Kashmir Files: Hindu hardliners jumped in to stir up hatred against Hindu Muslims

Kashmir Files: Hindu hardliners jumped in to stir up hatred against Hindu Muslims

Hindu hardliners have jumped on an explosive new film link endorsed by Prime Minister Narendra Modi on the mass flight of Hindus from Indian Illegally Occupied Jammu and Kashmir (IIOJK) 30 years ago to stir up hatred against minority Muslims.

"The Kashmir Files link" is the latest Bollywood offering — more famous for its song-and-dance love stories — to tackle themes close to the political agenda of Modi's Hindu nationalist government, critics say.

Released last month and already one of the country's highest-grossing films this year, it depicts in harrowing detail how several hundred thousand Hindus fled IIOJK in 1989-90.

Authorities have made entrance to the film tax-free in many states, with police and others given time off to go watch.

Numerous videos shared on social media and verified as genuine by *AFP *have shown people in cinemas calling for revenge and for Muslims to be killed.

One clip shows Swami Jeetendranand, a Hindu monk, leading a crowd in nationalist and anti-Muslim chants.

"We think that we are safe, but we are safe as long as they don't attack us," he rails.

"(Muslims) are not only dangerous to India but to the whole world."

Also read: Mehbooba lambastes BJP for promoting ‘The Kashmir Files’ link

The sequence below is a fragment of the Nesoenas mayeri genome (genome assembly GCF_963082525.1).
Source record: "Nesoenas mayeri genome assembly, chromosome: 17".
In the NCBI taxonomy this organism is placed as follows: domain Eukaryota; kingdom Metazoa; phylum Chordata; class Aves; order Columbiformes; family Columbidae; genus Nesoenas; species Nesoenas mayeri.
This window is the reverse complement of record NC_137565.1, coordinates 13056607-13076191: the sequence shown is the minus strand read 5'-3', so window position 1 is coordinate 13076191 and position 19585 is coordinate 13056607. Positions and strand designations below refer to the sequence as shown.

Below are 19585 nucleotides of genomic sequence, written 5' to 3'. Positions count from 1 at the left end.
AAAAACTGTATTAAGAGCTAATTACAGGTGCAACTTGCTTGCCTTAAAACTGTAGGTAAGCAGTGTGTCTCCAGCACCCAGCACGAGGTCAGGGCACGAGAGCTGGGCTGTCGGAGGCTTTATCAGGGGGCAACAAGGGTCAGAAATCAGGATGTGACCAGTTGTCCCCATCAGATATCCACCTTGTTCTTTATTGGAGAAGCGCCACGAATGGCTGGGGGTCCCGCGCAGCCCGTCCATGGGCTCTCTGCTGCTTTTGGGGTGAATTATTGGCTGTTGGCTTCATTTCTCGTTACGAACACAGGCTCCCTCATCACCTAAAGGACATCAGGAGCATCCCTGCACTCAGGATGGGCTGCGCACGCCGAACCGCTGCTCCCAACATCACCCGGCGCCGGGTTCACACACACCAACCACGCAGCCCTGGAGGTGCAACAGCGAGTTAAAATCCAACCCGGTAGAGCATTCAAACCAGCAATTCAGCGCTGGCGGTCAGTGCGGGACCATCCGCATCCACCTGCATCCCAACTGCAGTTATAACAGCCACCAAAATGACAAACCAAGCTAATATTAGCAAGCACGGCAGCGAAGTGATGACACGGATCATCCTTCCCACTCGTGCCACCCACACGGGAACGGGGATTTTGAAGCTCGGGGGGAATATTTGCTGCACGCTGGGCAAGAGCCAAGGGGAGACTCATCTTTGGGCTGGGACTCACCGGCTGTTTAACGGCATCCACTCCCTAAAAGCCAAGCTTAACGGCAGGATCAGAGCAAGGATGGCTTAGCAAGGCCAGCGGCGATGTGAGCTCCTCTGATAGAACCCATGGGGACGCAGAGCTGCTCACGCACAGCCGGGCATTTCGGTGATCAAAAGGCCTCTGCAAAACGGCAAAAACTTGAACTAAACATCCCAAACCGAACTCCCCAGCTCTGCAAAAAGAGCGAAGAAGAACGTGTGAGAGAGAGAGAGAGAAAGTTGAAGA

Around 200,000 Kashmiri Hindus in IIOJK— known as Pandits — fled after the violence began in the late 1980s. Up to 219 may have been killed, according to official figures.

Redressing this "genocide" and "exodus", as right-wing Hindu groups call it — likening it to the Holocaust — has long been a central theme of Modi's Bharatiya Janata Party.

In 2019, his administration — often accused of marginalising and vilifying India's 200 million Muslims — revoked the occupied region's partial autonomy and imposed a vice-like security blanket.

But Sanjay Kaw, a Kashmiri Pandit journalist who himself fled in the 1990s, said the movie makes no allusion to the persecution of the region's Muslim community either before or since.

"One of my relatives was shot dead... barely 300 meters away from our home," Kaw told AFP.

"The movie only talks about the exodus part, and only refers to the failure of the state but not the things that led to the situation."

The movie's director Vivek Agnihotri, an avowed Modi fan, told *AFP *that he wanted to give "some dignity to the people who have been hurt".

"Nobody asked Steven Spielberg why there were a few violent reactions to 'Schindler's List'," he said, referring to the 1993 movie on the Holocaust that was widely acclaimed as historically accurate.

"Give (people) the right to react the way they want to react. As long as they are not hurting anybody physically, I think it's fine," Agnihotri added.

But the film "certainly has an agenda", said documentary filmmaker Sanjay Kak, as it "strongly feeds into the current Islamophobic discourse in our society".

"I think the film makes those goals (of the BJP) quite explicit: which is basically about setting up Kashmir as a kind of ideological pole for their vision of a new resurgent Hindu India," he told *AFP*.

Modi has hit back against the criticism, saying a "whole ecosystem is trying to silence the person who made the film and tried to reveal the truth".

The world's largest democracy has a long history of film censorship, but detractors say the industry has come under increased pressure to make films that dovetail more with the BJP's narrative. -APP/AFP